Having come from the metro DC area, where we took for granted the presence of the plethora of Smithsonians at our fingertips, I was so relieved to find that I'd still be able to give Ethan some exposure to the type of culture we'd left behind on the east coast. Yes, I can fully admit that before we moved out here, I was convinced that the West Coast was a vast waste-land of movie-star wannabes and surfer dudes and that my child's only option was going to be to learn how to surf or become a child star. I was an East Coast snob in terms of all things Left Coast.
Now that we'll be heading up to Northern California, as excited as I am by that prospect, I'm aware of what we're leaving behind. Amazing museums set on gorgeous hilltops with views of the city and the ocean. Kid-friendly, interactive exhibits that have thrilled Ethan over the past year. It's not easy to say goodbye to these things, although I'm sure we'll find options in the San Francisco Bay area, too. But I've decided that in this last month in LA, we're going to revisit the museums we've grown to love one more time.
To that end, on Monday, we decided to go to the Getty. The last time we attempted this, we spent an hour and a half in traffic (it is 5 miles from our house), staring at the plumes of smoke and spitting fire of a brush fire right off the highway, only yards from the museum. Needless to say, the museum was closed that day. Nothing makes regular old smoggy LA air even more palatable than a good brush fire.
mmm, good for the lungs!
So Monday we gave it another try. Told Ethan we were going to the Getty, popped him in the car and off we went. Beautiful day, no fires, all was well. We pulled into the Getty parking lot and were stopped by a security guard who informed us that the Getty is closed on Mondays. Clearly, the universe is attempting to keep us from getting to that museum.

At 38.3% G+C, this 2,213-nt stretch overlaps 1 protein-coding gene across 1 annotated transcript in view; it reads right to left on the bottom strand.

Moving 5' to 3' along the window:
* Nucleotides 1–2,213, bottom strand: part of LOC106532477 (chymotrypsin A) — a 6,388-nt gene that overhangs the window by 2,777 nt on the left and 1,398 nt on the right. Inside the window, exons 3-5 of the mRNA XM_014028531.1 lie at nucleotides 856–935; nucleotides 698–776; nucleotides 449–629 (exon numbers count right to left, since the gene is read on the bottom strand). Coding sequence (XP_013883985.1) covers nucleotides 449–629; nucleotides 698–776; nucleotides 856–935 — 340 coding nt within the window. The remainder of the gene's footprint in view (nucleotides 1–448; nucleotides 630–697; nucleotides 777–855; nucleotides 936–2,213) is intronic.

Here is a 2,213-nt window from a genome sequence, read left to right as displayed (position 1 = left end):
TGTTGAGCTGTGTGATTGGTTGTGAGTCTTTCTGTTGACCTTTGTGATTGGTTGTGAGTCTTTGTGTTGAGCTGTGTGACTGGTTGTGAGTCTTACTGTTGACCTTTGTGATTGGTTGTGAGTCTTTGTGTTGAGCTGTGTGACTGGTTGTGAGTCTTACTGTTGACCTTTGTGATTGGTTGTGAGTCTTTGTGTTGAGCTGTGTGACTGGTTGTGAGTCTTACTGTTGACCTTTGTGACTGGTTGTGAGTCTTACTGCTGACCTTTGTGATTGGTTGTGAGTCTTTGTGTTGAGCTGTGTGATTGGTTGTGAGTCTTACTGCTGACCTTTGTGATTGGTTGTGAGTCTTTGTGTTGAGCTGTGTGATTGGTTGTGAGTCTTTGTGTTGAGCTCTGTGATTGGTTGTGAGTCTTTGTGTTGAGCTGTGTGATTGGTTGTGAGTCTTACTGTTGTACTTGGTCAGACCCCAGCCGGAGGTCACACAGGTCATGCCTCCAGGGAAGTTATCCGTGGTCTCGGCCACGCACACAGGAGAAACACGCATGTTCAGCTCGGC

Fine. The Skirball is just down the road. I made a big U-turn in the Getty entry way, all the while trying to respond to the eleventy billion "why??" questions being hurled at me from the back seat. Yes, friends, we've been thrown head-first into the age of "why??" And Ethan has mastered it in the most mind-numbing way. I've counted upwards of six "why?"'s in quick succession after every explanation offered. It's hard to get 6-deep into a series of "why?"s. Just so you know.
We got to the Skirball, pulled into the parking garage. The, um, empty parking garage. Turns out, the Skirball is also closed on Mondays. Apparently I've lived here for over a year without realizing that Mondays are strictly "NO CULTURE" days. Go figure.
Now I have a 3 year old in the back seat whose head is about to explode with the number of "WHY?" questions bouncing around in his brain, competing for vocalization. No Getty. No Skirball. WHY? WHY? WHY? WHY??????
I breathed deeply for the next several minutes as I went over my options in my head (and blocked out the steady stream of "why"s and whining coming from behind me). I'd promised the kid a museum. I had to come through. It was only Monday and it was only 1pm. That's a lot of hours in the day to fill once the bubble of glee has been burst by disappointment.
Then I remember that the LACMA (LA county museum of art) celebrates it's "NO CULTURE!" day on Wednesdays, which means it would be open on Monday! So, thirty minutes later we found ourselves downtown, immersed in culture and feeling good. There was an exhibit on Pompeii that I really wanted to see, but Ethan stumbled upon a really stellar display of hanging tupperware first. And that's where we stayed...
You thought I was joking when I said "hanging tupperware" didn't you? Nope. Not joking. This display was aptly called "Happy Happy", which Ethan clearly was. It wasn't exactly the artistic and culturally enriching exhibit I'd had in mind, and I spent much time gnashing my teeth as I followed Ethan's squealing and giggling sounds through the maze o' plastic, but it was one of those things that makes Ethan loves museums instead of say, video games. So it's all good.
I did eventually pull him away from the hanging vines of reclaimed IKEA-ware and we walked around the outside of the museum, which featured a street-light exhibit, the famous tar-pits (which stink like highway construction in 100 degree heat) and what I think is a pretty disturbing sculpture of mammoths stuck inside said tar pits.
Then he made me go back outside to the plastic party and the street light exhibit...
Not exactly anything Keats would be writing a stirring ode to...